Robert Rodriguez’s Predators is the third film in a series that began with Arnold Schwarzenegger running around Guatemala in 1987. This latest entry sees a group of the world’s most dangerous individuals paradropped onto a foreign planet, where they serve as game for a pack of Predators.
The movie wastes no time exploring the gears behind this situation, and that’s definitely a good decision. In a movie like this, I don’t care who dropped these characters here or why, I just want to see some bad-ass soldiers forced to work together to survive.
Unfortunately, these bad-asses are so one-dimensional that I couldn’t have cared less about who got killed. Half of the characters don’t even mention their names, let alone display any aspects of personality. The screenwriters probably figured that audiences would be able to distinguish the characters by appearance, since there’s “the convict”, “the Russian”, “the Mexican” (frequent Mexican Danny Trejo), etc. Sure, I knew who was who, but I didn’t care about them at all.
The de facto leader of the group is played by Adrien Brody. I usually appreciate Brody, and I just had a great time seeing him in Splice, but I don’t like him in action-flick mode. He just throws on a gruff Batman-esque voice and growls his lines without any emotion. Alice Braga plays a role that curiously didn’t go to Michelle Rodriguez, and Laurence Fishburne is wasted with one of the smallest and insensible roles of his career. Topher Grace was actually all right to watch, but by the end of the movie I wished he had never been there.
The first half of Predators is slow and boring. Some very Lost-like shots begin an aimless trek through the jungle with occasional obstacles such as CGI dog-boars and weird skinny mantis things that are never fully explained. When Fishburne appears, he lets the remaining survivors know that there are actually TWO type of Predators, “little ones” and “big ones”. The big ones are creatively known as “super Predators”, and are unfortunately a bit difficult to distinguish from the “class Predators” when they’re rolling around on the ground fighting.
To be entirely honest, I hated this movie. I went in with an open mind, and even when I realized what I was in for, I was ready to accept a good campy action movie. Instead, I got a film that nobody cared about enough to look over before releasing.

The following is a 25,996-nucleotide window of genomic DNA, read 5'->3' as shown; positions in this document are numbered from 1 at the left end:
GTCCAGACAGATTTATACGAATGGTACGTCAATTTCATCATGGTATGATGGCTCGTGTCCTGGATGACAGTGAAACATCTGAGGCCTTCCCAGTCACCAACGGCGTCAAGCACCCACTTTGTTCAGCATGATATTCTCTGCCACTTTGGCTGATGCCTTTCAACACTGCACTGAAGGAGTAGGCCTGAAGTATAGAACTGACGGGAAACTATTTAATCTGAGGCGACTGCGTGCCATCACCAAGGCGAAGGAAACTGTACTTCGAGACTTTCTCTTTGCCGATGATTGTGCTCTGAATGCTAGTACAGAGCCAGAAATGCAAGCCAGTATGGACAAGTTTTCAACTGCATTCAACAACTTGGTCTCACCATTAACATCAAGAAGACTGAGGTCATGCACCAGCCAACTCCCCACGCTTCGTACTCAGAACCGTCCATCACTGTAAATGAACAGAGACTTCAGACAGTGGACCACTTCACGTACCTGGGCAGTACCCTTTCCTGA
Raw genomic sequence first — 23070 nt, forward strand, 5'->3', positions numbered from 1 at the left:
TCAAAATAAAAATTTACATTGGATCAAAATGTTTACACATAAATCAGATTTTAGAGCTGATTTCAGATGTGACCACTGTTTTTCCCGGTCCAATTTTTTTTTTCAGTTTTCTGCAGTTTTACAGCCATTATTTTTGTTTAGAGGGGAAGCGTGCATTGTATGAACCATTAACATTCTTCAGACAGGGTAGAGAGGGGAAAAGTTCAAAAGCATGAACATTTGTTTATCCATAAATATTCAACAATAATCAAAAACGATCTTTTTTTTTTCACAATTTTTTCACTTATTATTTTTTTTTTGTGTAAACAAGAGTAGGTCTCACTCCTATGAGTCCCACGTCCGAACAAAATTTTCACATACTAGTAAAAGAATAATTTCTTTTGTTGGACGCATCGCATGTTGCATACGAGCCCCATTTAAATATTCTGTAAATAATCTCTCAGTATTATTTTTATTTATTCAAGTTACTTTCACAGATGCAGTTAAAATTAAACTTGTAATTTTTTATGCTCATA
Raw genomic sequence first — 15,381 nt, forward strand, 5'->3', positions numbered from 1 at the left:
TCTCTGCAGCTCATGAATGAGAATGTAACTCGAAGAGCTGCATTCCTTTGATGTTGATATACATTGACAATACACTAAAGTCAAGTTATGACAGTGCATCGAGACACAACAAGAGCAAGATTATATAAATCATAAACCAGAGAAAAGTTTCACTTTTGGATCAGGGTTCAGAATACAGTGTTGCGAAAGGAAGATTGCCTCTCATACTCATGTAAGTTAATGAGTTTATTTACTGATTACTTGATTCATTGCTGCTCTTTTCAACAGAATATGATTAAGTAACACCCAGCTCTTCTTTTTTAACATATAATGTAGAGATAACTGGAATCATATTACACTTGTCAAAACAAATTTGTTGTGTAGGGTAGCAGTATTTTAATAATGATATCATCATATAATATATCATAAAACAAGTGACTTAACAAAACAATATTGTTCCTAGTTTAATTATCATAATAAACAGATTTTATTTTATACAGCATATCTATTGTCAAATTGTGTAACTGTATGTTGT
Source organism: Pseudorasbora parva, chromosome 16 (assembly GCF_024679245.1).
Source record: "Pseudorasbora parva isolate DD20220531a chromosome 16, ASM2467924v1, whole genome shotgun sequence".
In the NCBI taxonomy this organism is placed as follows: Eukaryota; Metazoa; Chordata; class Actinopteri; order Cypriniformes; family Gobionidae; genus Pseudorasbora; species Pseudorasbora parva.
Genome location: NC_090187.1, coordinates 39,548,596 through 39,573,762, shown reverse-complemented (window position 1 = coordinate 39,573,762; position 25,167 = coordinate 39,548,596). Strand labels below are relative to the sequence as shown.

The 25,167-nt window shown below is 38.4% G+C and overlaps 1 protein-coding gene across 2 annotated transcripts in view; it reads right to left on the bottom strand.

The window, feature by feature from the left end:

There are absurd moments of laziness in this movie. After Brody abandons the last two members of the group, Braga and Grace, he goes and frees the “classic Predator” that was chained up by the “super Predators” for whatever reason. Classic Predator activates his ship from his wrist, including having it eventually take off without him. Super Predator then kills Classic Predator before also pressing buttons on his OWN wrist and having the Classic Predator’s ship blow up. Because that makes sense.
By far the lowest point of the film is when Topher Grace turns on Alice Braga and poisons her. His motivation is non-existent; in fact, they’re currently captured by the Super Predator and his leg is broken, so the decision seems pretty self-destructive. The reason he gives, barely audible through Braga’s hardcore drug tripping, is that he feels like he belongs on the planet with the Predators, because even though he had to be saved multiple times earlier that day, he’s actually a totally bad-ass dude for real.
***SPOILERS BE GONE***
Predators is a stupid movie that only cares about decapitations and explosions. I expected Rodriguez to rejuvenate this series with an exciting but well-made action sci-fi film. Instead, he gave us a bunch of characters who were only created as cool death scenes were thought up.
Final rating: 2/10
–James A. Janisse
This entry was posted on July 13, 2010 by James A. Janisse. It was filed under 2 - 2.5, Action, Genre, Ratings, Science Fiction and was tagged with adrien brody, alan silvestri, alex litvak, alice braga, changchien, danny trejo, elizabeth avellan, john davis, john debney, laurence fishburne, louis ozawa, michael finch, nimrod antal, oleg taktarov, robert rodriguez, topher grace, walter goggins.